The cytoplasmic regions between the branches of the sarcomere are filled with mitochondria and are called the smooth endoplasmic reticulum (sER).sarcoplasmic crosshairs, which wraps around each myofibril. The membranous network of the sarcoplasmic reticulum is traversed by so-called structuresTubuli T, which are extensions of the sarcolemma (plasma membrane of muscle cells). They form the T-tubular system and itsLumenThey communicate directly with the extracellular space. Its course follows the Z-lines of the sarcomeres, resulting in a single T-tube for each sarcomere. The region formed by the pair of flat terminal cisternae of the sarcoplasmic reticulum and part of a T-tubule is called the T-tubuleTag.

Cardiac conduction cells

Contractions are triggered by specialized heart cells called cardiac cells and distributed throughout the heartCardiac conduction cells(they are not neurons). Together they form theconduction system of the heart. These cells form specific structures such as nodes, bundles, and conductive fibers. The initial spontaneous stimulus begins with theThe sinus nodeLocated on the wall of the right atrium at the level of the entrance to the superior vena cava. Impulses travel through the walls of the atria, causing a contraction. You will then be picked up by theatrioventricular (AV) Nodelocated above the tricuspidValvein the medial wall of the right atrium. These two ganglia are surrounded by collagenous tissue filled with capillaries and autonomic nerves. After the AV node, the impulse goes through thepackage from you, right and leftbar branches, and finally through thedes Purkinje-Systems. All three bundles stain quite pale due to their high content of glycogen granules and mitochondria. The Purkinje fibers also contain a central area that turns pale in color. Cardiac conduction cells are strictly connected only via desmosomes and gap junctions. They also don't have a T-tubule system.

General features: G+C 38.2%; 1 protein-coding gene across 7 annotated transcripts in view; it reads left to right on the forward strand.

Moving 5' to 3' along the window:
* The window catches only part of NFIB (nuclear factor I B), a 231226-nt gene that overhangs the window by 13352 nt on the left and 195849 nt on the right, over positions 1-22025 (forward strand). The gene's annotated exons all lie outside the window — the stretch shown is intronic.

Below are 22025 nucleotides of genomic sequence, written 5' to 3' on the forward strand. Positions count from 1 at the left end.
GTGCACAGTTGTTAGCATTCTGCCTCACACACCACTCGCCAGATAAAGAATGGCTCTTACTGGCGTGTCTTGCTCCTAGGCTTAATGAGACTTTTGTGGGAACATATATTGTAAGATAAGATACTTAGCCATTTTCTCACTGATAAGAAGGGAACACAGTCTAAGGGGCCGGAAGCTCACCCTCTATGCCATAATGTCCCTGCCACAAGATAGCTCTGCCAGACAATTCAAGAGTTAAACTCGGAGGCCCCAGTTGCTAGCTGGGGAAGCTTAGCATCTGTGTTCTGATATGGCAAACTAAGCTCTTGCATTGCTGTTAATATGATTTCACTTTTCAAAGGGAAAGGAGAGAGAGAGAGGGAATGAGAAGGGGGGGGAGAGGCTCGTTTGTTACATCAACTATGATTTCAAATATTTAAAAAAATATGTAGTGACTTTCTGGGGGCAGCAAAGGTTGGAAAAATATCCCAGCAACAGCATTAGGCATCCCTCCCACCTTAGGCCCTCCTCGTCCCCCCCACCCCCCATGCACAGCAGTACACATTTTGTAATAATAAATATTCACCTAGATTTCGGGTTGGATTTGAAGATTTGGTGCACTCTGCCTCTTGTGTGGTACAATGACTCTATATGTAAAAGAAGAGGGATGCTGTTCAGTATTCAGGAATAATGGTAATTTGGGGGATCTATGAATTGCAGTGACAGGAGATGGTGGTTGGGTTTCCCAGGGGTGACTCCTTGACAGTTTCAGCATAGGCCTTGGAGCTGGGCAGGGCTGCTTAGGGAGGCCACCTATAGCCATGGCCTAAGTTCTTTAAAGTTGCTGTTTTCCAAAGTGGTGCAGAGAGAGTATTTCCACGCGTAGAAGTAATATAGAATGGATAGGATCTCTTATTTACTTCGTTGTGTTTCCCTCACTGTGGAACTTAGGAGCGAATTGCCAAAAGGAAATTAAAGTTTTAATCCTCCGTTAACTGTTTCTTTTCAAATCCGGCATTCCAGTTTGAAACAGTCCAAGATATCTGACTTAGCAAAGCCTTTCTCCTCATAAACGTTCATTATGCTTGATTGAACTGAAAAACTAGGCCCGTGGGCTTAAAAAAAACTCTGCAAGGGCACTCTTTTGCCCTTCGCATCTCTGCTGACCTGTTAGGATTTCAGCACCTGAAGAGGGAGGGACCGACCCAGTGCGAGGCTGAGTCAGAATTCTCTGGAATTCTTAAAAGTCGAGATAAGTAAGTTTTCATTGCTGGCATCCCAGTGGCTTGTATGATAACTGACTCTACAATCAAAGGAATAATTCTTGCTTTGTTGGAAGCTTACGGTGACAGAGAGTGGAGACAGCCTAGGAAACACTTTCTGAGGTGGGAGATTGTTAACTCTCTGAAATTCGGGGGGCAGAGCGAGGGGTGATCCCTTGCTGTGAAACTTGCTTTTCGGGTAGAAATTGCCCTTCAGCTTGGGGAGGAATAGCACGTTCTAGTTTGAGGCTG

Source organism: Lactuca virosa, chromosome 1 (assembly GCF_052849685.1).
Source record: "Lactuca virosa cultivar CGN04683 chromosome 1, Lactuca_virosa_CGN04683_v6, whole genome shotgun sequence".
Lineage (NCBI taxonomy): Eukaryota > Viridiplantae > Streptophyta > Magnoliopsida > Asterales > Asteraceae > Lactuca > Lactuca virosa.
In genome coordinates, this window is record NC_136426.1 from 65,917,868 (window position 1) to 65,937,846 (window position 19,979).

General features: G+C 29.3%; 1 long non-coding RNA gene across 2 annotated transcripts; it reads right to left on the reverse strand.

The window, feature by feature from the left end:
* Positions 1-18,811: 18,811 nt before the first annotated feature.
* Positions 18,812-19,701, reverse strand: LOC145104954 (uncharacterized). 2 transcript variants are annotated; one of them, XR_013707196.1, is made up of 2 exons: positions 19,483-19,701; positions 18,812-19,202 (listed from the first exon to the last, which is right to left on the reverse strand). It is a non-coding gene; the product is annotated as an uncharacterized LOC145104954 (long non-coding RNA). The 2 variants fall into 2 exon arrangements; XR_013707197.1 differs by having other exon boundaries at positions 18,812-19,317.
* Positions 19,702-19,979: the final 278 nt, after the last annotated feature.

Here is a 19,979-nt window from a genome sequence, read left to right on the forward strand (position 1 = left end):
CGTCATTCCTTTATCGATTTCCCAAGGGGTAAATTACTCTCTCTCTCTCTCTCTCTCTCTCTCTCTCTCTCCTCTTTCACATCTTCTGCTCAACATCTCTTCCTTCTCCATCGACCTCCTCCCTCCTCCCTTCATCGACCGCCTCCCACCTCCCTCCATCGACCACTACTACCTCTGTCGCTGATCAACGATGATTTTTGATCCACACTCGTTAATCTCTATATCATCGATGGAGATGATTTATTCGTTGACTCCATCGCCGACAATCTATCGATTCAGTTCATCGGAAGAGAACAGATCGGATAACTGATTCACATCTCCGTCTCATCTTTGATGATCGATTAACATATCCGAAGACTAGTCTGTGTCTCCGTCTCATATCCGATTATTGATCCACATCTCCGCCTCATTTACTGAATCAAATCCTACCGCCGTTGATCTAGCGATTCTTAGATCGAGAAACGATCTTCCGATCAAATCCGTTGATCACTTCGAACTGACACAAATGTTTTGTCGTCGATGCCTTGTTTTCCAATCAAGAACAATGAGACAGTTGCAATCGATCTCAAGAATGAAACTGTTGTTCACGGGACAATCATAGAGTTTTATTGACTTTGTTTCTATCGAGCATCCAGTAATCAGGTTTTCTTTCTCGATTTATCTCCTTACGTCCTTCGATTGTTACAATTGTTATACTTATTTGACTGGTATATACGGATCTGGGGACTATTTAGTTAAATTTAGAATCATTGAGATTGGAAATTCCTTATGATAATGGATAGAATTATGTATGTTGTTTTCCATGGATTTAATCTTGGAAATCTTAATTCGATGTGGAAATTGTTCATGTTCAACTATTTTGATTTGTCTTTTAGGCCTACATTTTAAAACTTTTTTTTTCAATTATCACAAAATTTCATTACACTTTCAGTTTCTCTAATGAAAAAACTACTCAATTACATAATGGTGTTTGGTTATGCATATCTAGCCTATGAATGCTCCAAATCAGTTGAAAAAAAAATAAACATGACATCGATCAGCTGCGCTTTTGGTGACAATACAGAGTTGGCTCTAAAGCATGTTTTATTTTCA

As you can see, the heart is contractingspontaneous. However, despite their autonomy, the conductive cells are not isolated from thenervous system. IsArtbranch increases the pulse frequency of the nodes to the conducting system, while theparasympatheticthe branch decreases it. Since in normal situations each impulse is followed by a contraction, the rate of contraction increases or decreases.


The mechanism of contraction is similar to that of skeletal muscle. Basically, the depolarization of the sarcoplasm travels through theTubuli Tuntil reaching the sarcoplasmic reticulum. Voltage-gated channels open andCalcium-IonenThey are released into the sarcoplasm. These ions enable theMyosinjactFilaments form transverse bridges and then slide over each other(sliding thread mechanism). Excitation and contraction are transmitted to subsequent myocytes through intercalated discs and cell-to-cell junctions.

Despite the close similarities between cardiac and skeletal muscle tissue, there are several significant differences. First of all theDepolarisationof sarcoplasm lasts longer in heart tissue. Next to,calcium channelsthey are also present in the walls of the t-tubular system, rather than being strictly confined to the sarcoplasmic reticulum. The released calcium ions, in turn, bind to calcium-sensitive channels in the sarcoplasmic reticulum, resulting in a large and rapid release of more calcium ions needed for contraction.

    clinical points

    Heart attack

    As you have already seen, heart tissue requires a high and continuous supply of energy and oxygen. The oxygen supply to the heart is transported to the heart through theCoronary arteries, which are very prone to atheroma. These are abnormal deposits of fatty acids, cholesterol, and various cellular debris. As these atheromas continue to grow in size, they eventually occlude the coronary arteries, resulting in decreased tissue oxygenation. This lack of oxygen leads to a condition calledHeart attack, representing the death of heart tissue. As part of a normal physiological response, the affected area is repaired and replaced with fibrous tissue that interrupts the spread of excitatory stimuli and the heart's subsequent contraction. Such asynchronous contractions can lead to thisArrhythmias, or cardiac arrhythmias, an example is ventricular fibrillation.